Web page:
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Franco Debono Speaks Out As Major Reforms Enacted Nine Years After He Proposed Them

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Malta’s Parliament has agreed to implement a raft of major constitutional reform and for one former Nationalist MP, this means more.

Franco Debono had proposed these reforms way back in 2011 but they were ignored by the PN government of the day and only picked by the PL government several years later.

“Many are calling these the Venice Commission’s proposals but thats not the truth,” he said. “The truth is that I had proposed these reforms in Parliament and this country should tell itself the truth.”

The reforms will see the President of the Republic chosen by Parliament, with a two-thirds majority of MPs needed to confirm them. Following a demand by the Opposition, the government won’t be allowed to select a President if a nominee twice fails to obtain the support of two-thirds of MPs.

The reform will also see the President empowered to appoint judges and magistrates. People interested in joining the judiciary will apply at the Judicial Appointments Committee, whose structure will be revised to ensure that four out of seven of its members will be judges and magistrates.

The committee will then send the President a report shortlisting three candidates, and the President will choose one of them and publish the names of the other two.

A full explainer of the reforms can be found here.

Justice Minister Edward Zammit Lewis has hailed this agreement as a historic moment for Malta and a sign of the government’s commitment to strengthening the rule of law and good governance.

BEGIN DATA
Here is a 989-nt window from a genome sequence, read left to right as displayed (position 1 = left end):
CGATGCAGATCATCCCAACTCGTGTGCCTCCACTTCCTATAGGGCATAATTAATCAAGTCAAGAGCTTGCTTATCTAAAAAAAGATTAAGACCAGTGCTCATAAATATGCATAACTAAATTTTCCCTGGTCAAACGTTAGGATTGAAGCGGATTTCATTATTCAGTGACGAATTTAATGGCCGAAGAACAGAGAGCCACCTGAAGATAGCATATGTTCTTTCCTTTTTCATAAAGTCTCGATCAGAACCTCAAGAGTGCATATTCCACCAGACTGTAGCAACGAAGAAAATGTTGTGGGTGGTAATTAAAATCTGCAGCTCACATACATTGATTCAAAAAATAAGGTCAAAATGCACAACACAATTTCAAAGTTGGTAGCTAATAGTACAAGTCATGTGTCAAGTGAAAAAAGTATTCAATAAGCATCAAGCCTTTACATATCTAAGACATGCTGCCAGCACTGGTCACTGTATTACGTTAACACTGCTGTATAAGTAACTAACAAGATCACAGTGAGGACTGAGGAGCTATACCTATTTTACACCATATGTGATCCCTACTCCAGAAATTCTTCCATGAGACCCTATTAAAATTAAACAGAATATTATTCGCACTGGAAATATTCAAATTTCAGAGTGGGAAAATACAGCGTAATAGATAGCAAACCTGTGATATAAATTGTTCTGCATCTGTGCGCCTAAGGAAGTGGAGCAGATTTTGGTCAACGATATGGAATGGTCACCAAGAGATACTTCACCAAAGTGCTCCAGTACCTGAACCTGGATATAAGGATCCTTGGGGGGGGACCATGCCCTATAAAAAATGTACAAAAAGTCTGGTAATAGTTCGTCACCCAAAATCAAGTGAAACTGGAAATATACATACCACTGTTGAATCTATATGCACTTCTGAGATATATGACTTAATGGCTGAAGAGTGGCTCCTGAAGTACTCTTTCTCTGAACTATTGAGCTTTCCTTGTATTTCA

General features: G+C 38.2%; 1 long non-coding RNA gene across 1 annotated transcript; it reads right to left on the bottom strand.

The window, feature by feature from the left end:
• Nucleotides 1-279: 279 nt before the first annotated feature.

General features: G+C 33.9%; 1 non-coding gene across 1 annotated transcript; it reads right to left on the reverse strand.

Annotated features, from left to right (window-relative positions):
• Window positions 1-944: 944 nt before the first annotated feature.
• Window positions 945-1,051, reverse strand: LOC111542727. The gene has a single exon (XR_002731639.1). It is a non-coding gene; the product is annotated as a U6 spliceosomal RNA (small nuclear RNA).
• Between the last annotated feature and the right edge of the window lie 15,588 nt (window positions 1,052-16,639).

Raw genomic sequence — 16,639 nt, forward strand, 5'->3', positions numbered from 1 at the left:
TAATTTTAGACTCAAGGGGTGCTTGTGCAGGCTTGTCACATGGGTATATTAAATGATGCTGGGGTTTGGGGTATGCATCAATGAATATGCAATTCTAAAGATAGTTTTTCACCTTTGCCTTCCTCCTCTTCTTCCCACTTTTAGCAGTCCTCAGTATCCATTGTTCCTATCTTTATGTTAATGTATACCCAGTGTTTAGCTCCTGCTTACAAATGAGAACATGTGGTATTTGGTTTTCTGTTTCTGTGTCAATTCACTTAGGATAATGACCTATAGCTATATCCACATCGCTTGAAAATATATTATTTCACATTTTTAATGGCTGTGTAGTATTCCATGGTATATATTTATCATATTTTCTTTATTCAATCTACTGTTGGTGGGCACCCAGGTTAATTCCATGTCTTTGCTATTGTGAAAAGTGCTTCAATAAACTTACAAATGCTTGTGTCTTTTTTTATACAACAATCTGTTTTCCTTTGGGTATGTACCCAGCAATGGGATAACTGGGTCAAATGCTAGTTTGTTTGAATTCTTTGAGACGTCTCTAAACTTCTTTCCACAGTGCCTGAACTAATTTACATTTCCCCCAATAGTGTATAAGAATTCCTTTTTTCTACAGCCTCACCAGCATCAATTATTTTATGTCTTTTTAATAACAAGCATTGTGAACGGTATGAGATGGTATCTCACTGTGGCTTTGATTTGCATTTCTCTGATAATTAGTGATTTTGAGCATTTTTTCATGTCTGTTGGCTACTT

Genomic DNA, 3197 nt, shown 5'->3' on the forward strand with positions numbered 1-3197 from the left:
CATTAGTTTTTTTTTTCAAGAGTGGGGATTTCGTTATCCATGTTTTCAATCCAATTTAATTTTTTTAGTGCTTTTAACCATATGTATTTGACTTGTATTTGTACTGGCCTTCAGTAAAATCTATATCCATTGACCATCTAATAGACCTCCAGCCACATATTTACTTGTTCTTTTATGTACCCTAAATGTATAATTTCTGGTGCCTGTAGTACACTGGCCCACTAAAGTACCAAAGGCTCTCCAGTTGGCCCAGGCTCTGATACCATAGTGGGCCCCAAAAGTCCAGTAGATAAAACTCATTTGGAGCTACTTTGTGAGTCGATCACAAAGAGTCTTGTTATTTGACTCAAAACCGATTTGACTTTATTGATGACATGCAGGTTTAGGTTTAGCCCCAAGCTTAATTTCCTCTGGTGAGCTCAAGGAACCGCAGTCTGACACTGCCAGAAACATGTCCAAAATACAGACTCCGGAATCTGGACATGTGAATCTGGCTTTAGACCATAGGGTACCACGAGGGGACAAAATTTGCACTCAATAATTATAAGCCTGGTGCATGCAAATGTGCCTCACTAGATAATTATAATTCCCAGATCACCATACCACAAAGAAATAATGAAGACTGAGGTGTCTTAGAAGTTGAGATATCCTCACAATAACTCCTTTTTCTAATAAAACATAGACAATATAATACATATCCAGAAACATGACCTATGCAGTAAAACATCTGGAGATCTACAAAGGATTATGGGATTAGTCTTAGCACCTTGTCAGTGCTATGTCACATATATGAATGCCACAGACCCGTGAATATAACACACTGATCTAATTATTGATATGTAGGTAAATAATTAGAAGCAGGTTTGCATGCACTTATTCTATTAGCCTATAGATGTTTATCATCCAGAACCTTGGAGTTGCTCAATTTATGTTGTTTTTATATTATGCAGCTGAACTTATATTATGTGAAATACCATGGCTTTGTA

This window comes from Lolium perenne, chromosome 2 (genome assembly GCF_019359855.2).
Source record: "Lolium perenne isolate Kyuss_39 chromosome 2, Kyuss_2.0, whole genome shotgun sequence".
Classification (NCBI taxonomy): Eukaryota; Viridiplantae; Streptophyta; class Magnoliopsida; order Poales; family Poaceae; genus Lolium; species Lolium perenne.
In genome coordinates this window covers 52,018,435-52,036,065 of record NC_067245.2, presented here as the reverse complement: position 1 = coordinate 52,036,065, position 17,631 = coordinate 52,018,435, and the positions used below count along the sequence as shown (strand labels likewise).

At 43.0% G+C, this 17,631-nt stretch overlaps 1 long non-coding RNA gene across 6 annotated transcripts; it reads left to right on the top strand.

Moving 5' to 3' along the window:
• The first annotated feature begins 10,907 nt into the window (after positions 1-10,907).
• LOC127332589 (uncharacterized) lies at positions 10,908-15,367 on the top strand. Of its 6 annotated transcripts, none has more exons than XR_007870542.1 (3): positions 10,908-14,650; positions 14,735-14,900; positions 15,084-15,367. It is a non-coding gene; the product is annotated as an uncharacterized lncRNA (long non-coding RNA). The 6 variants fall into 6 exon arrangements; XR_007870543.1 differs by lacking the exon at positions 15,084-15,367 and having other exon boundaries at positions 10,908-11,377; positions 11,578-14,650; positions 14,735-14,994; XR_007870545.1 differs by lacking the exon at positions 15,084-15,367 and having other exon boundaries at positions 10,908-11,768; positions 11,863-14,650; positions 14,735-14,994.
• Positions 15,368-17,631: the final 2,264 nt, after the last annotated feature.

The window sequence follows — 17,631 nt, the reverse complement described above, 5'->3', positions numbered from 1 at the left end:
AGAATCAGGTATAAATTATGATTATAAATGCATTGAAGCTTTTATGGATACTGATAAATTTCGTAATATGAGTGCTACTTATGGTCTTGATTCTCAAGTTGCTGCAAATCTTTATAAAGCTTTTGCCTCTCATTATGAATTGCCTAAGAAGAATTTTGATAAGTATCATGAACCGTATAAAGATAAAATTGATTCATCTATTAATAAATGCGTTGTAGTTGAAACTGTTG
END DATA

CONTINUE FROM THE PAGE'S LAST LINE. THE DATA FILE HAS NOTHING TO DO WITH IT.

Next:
Opposition leader Adrian Delia also described the agreement as historic, saying the Opposition was crucial in ensuring further safeguards were included in the final package.

He thanked Zammit Lewis, as well as Chris Said, the PN’s spokesperson for constitutional reform who recently spearheaded an event to remove Delia as Opposition leader.

However, Debono said the PN must now look deep into the mirror after apprving these reforms.

“An MP had proposed these same reforms several years ago and was ignored, while moves to silence him were made with the blessing of the leader [Lawrence Gonzi],” he said.

“That same leader who tried to silence dissent now feels free to vote against the current PN leader.”

“If some see these reforms as a remedy to [Joseph] Muscat’s mistakes, they will effectively be saying that Gonzi could have prevented these mistakes but left the proposals on his desk.”

He urged Gonzi and other people involved in the last PN administration to admit they were wrong in sidelining him and other people.

“Unless the PN recognises these shortcomings, it will never recover. Wrong decisions were taken that hurt people and the pain is still there. If it acts as though nothing happened, it will never get stronger.”

What do you make of Franco Debono’s argument and these new constitutional reforms?

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